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  6. First off, I'm sorry about Chris. How horrible to lose a child. It's a grief that never leaves.
    The strongest books I remember are ones I've tried to emulate in my own way!
    And, yes, never forget those who died so we can write what we please.

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    1. Oh, no, D--I'm sorry I wasn't clearer. My Chris is alive and well--six feet six, 24 years married, and the father of two perfect daughters--but the little boy in the story who died was named Chris and he was the same age as mine. But yes, the loss of a child is something I can't even bear to think about, much less write about.

      Thanks for coming by!

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  7. Reading fascinated me from the first grade on. I remember having a hardback children's book about a collie that I'd take to bed with me at night. My mom always bought me books as gifts and they were the most cherished presents I had. Got my first library card by the second or third grade and as a teen, my favorite place to visit was the book store. I've always been a reader and I know it was reading all those fascinating tales and memorable charcters that brought out the writing bug in me. I wanted to do for readers what those writers did for me throughout my life.

    So sorry about your son. I can't even imagine living with that type of loss.

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    1. No, I'm sorry again--I didn't lose my Chris. It was the child in the book. I need to fix that! I remember taking good care of my Little Golden Books years beyond the time of reading them. :-)

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  8. I remember reading a passage in a book and understanding that I wasn't the only one who thought in a certain way, and that the author had beautifully summarized my ideas and ideals. It was a sharing of the deepest kind, with a person I've never met, that helped me know I'll never be alone as long as I have a book.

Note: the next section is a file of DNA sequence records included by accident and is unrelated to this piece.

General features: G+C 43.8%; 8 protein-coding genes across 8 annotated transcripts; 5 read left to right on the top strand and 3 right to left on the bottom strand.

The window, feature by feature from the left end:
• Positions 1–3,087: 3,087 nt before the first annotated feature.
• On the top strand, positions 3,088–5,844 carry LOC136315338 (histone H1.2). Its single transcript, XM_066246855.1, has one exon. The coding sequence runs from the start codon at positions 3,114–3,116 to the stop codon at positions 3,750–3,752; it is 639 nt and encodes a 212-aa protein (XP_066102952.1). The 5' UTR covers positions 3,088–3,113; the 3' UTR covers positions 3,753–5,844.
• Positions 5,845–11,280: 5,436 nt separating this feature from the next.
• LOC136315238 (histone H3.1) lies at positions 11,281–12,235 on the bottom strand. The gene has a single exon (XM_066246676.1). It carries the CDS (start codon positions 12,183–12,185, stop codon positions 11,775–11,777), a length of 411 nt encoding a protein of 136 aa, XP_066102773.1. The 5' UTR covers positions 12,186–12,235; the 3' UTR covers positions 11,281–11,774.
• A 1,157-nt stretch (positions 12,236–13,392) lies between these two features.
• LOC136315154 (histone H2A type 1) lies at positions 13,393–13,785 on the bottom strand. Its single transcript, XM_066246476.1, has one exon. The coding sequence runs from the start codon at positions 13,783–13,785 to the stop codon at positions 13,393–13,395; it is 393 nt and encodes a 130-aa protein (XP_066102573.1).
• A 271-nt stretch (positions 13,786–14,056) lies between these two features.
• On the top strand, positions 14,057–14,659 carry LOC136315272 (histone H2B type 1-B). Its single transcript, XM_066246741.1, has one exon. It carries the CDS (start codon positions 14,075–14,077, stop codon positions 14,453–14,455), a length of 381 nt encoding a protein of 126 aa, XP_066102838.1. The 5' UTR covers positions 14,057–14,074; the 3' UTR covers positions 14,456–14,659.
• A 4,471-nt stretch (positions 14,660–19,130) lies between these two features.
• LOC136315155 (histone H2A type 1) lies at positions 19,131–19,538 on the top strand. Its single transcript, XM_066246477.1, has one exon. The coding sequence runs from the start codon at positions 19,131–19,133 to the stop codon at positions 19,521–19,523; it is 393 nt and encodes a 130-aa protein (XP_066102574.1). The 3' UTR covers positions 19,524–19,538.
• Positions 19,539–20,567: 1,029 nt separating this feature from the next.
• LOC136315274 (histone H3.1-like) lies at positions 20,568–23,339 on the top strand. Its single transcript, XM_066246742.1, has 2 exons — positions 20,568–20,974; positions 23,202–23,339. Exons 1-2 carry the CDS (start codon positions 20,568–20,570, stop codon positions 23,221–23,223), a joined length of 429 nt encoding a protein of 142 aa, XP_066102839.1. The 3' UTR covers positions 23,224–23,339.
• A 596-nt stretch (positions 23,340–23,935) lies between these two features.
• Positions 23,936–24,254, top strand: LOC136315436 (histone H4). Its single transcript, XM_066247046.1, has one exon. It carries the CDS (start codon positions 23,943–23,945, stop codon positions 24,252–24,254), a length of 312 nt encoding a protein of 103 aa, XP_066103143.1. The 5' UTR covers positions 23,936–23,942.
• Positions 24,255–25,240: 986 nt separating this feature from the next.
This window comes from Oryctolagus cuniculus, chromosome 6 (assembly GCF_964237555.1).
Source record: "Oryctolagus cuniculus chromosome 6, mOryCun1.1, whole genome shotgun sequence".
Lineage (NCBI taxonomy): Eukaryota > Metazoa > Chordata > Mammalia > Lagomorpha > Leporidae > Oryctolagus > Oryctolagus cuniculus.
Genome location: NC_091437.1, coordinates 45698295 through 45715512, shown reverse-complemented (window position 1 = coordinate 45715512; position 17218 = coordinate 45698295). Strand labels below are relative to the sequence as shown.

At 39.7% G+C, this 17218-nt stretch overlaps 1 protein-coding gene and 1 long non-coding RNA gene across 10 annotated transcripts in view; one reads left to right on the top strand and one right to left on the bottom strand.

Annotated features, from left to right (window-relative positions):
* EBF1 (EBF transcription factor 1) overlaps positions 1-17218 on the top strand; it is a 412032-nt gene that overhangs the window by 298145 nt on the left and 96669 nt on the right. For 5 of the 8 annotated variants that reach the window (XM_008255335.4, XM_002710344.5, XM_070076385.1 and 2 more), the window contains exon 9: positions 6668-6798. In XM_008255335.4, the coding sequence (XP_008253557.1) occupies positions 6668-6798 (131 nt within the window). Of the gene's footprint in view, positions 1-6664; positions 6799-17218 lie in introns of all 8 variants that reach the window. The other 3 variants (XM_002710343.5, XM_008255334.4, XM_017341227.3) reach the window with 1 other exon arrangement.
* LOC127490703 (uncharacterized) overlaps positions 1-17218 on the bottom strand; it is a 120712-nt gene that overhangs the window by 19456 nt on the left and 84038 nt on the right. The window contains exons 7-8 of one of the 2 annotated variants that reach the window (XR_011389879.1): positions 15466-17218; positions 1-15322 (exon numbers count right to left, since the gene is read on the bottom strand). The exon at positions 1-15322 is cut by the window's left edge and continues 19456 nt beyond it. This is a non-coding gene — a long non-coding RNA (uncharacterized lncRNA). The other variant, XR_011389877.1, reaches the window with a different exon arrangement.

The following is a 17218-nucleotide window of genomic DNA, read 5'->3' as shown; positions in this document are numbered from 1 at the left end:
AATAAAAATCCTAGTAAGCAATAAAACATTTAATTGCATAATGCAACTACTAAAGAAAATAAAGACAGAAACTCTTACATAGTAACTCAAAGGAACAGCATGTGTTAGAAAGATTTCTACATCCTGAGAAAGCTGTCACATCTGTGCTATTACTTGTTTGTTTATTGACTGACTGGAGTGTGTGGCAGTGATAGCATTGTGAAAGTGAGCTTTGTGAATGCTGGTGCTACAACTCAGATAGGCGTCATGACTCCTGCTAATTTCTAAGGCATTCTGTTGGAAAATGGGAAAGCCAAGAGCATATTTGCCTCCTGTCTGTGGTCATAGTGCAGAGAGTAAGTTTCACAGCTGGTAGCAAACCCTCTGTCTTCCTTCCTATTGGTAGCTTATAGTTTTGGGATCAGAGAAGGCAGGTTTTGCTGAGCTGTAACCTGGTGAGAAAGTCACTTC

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  9. My fondest reading memories are of going to the library with my mother or to the Goodwill to get cheap books. In our house, we all read. Some of my childhood favorites were Boxcar Children and Nancy Drew. Once I was older , I gravatated toward happy ending stories. I remember a series with nurses or nursing students (Cherry?). Once I hit high school, I discovered Harlequins and that was that. I branched out from there! Now, with my mother living with me, she's introduced me to a lot of her fantasy books and there are many I now adore.

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    1. Cherry Ames--I read her, too. Thanks to her and Sue Barton, I wanted to be a nurse for a long time. Fortunately I figured out I had a little problem with blood... Thanks for coming by!

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  10. When I was in first grade, my mom signed me up for the Weekly Reader book club--I still have like seven of those books. They have traveled from VIrginia to Iceland to Vancouver and all my homes in-between.

    In second grade I discovered The Boxcar Children--loved, loved them. I wanted to find a treasure in a dump. Imagine my disappointment when I went to the dump with my dad and it was just piles of garbage.

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    1. Well, duh, I answered this and it disappeared. I loved Weekly Reader--I used to spend some Christmas money so I could get the summer issues. I don't remember getting books, though--the library was my best friend.